A Widow, Mourning Cloaks, Pugs, and Hairstreaks

A Widow Skimmer (dragonfly) was seen in Catch the Wind on 24 May for the first sighting of the species this season. This sighting was a week or so earlier than last year’s first occurrence (see Widow Skimmer, Explore the Wild Journal, June 1-15, 2008).

Over the past few weeks I’ve seen at least one, often more, fresh Mourning Cloaks flying about on each day that I was on site. Could these fresh butterflies be the results of the colony of Mourning Cloak Caterpillars seen on May 8th munching away on an elm tree near the entrance to Explore the Wild (see Mourning Cloak, Explore the Wild Journal, May 1-15, 2009)? I think so.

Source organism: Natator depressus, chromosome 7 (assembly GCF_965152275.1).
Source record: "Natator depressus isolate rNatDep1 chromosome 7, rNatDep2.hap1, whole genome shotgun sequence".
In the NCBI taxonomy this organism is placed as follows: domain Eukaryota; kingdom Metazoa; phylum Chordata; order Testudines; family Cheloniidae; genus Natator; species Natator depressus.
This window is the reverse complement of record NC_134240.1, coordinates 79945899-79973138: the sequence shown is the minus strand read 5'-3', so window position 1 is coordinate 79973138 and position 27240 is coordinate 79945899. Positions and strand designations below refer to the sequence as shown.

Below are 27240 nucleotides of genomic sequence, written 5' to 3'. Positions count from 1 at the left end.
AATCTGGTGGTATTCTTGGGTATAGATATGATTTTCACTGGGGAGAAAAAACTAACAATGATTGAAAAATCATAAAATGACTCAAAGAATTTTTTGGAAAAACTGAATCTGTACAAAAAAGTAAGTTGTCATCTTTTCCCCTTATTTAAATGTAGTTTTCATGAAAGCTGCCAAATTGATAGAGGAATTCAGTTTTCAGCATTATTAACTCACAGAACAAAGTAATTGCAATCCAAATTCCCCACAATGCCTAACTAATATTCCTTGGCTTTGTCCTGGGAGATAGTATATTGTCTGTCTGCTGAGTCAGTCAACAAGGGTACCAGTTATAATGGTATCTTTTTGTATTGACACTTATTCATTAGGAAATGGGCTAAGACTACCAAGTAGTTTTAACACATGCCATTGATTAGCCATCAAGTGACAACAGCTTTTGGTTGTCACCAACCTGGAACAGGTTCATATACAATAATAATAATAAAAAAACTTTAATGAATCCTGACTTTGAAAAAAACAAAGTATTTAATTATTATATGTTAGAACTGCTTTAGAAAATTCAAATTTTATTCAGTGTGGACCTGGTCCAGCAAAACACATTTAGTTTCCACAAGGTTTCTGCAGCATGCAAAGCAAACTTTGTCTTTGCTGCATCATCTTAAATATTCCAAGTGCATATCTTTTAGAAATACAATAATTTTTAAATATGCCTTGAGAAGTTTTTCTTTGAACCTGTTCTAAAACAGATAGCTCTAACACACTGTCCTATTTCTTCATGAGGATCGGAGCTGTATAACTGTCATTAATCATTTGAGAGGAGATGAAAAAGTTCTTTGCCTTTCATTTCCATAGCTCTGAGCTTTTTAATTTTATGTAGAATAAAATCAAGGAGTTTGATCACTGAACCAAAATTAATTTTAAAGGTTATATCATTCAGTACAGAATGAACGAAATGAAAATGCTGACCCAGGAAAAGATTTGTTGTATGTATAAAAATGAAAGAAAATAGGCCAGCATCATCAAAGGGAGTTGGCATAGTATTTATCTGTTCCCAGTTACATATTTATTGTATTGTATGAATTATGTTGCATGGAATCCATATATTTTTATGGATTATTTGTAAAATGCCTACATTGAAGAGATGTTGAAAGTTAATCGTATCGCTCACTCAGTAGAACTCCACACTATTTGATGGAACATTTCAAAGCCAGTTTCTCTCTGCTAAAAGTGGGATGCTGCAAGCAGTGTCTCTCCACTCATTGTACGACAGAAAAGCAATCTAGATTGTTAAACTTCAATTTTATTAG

Larva of the Dogbane Saucrobotys Moth

Two moth caterpillars made the list of interesting insects this period. Dogbane Saucrobotys Moth, on the Dogbane growing near the entrance to the Lemur House, and Common Pug, or Common Eupithecia. Dogbane Moth caterpillars are found on dogbane and milkweeds. There’s usually a group of these caterpillars present wherever they’re found, concealed within a silken web.

Common Pug

The Pug is a tiny caterpillar that supposedly takes on the coloration of the flower it’s consuming at the time. I’ve found them in both a white and yellow color pattern on the daisies in Catch the Wind (daisies are white and yellow). You should, however, have a look at this.

Some of the butterflies seen this period were Juniper Hairstreak, Gray Hairstreak, and I thought that I saw a Great Spangled Fritillary zip by while I sat at the Bird Feeder Exhibit on Memorial Day.

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